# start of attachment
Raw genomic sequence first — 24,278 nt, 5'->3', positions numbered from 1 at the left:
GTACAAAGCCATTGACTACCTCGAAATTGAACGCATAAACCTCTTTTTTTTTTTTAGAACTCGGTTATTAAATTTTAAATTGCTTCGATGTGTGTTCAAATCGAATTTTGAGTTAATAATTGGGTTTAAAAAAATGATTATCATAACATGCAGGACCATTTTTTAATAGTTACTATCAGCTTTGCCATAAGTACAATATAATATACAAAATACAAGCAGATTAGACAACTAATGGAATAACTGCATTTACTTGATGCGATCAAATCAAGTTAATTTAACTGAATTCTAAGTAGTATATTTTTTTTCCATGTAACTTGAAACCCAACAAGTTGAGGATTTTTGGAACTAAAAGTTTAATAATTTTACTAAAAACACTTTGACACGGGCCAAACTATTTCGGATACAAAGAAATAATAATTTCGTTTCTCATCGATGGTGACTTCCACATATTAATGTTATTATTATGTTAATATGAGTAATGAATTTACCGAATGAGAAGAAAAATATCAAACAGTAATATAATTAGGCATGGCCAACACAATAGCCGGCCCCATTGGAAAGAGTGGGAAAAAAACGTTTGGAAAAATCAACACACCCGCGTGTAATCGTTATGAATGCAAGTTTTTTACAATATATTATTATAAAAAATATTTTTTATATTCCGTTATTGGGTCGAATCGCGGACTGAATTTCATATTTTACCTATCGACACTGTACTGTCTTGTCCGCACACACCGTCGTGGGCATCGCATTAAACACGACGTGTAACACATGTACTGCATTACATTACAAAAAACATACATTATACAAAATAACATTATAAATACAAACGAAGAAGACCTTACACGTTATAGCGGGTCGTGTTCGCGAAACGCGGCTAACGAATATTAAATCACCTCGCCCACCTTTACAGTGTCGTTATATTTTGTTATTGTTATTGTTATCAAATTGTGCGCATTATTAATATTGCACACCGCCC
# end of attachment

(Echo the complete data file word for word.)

Raw genomic sequence first — 24,278 nt, 5'->3', positions numbered from 1 at the left:
GTACAAAGCCATTGACTACCTCGAAATTGAACGCATAAACCTCTTTTTTTTTTTTAGAACTCGGTTATTAAATTTTAAATTGCTTCGATGTGTGTTCAAATCGAATTTTGAGTTAATAATTGGGTTTAAAAAAATGATTATCATAACATGCAGGACCATTTTTTAATAGTTACTATCAGCTTTGCCATAAGTACAATATAATATACAAAATACAAGCAGATTAGACAACTAATGGAATAACTGCATTTACTTGATGCGATCAAATCAAGTTAATTTAACTGAATTCTAAGTAGTATATTTTTTTTCCATGTAACTTGAAACCCAACAAGTTGAGGATTTTTGGAACTAAAAGTTTAATAATTTTACTAAAAACACTTTGACACGGGCCAAACTATTTCGGATACAAAGAAATAATAATTTCGTTTCTCATCGATGGTGACTTCCACATATTAATGTTATTATTATGTTAATATGAGTAATGAATTTACCGAATGAGAAGAAAAATATCAAACAGTAATATAATTAGGCATGGCCAACACAATAGCCGGCCCCATTGGAAAGAGTGGGAAAAAAACGTTTGGAAAAATCAACACACCCGCGTGTAATCGTTATGAATGCAAGTTTTTTACAATATATTATTATAAAAAATATTTTTTATATTCCGTTATTGGGTCGAATCGCGGACTGAATTTCATATTTTACCTATCGACACTGTACTGTCTTGTCCGCACACACCGTCGTGGGCATCGCATTAAACACGACGTGTAACACATGTACTGCATTACATTACAAAAAACATACATTATACAAAATAACATTATAAATACAAACGAAGAAGACCTTACACGTTATAGCGGGTCGTGTTCGCGAAACGCGGCTAACGAATATTAAATCACCTCGCCCACCTTTACAGTGTCGTTATATTTTGTTATTGTTATTGTTATCAAATTGTGCGCATTATTAATATTGCACACCGCCC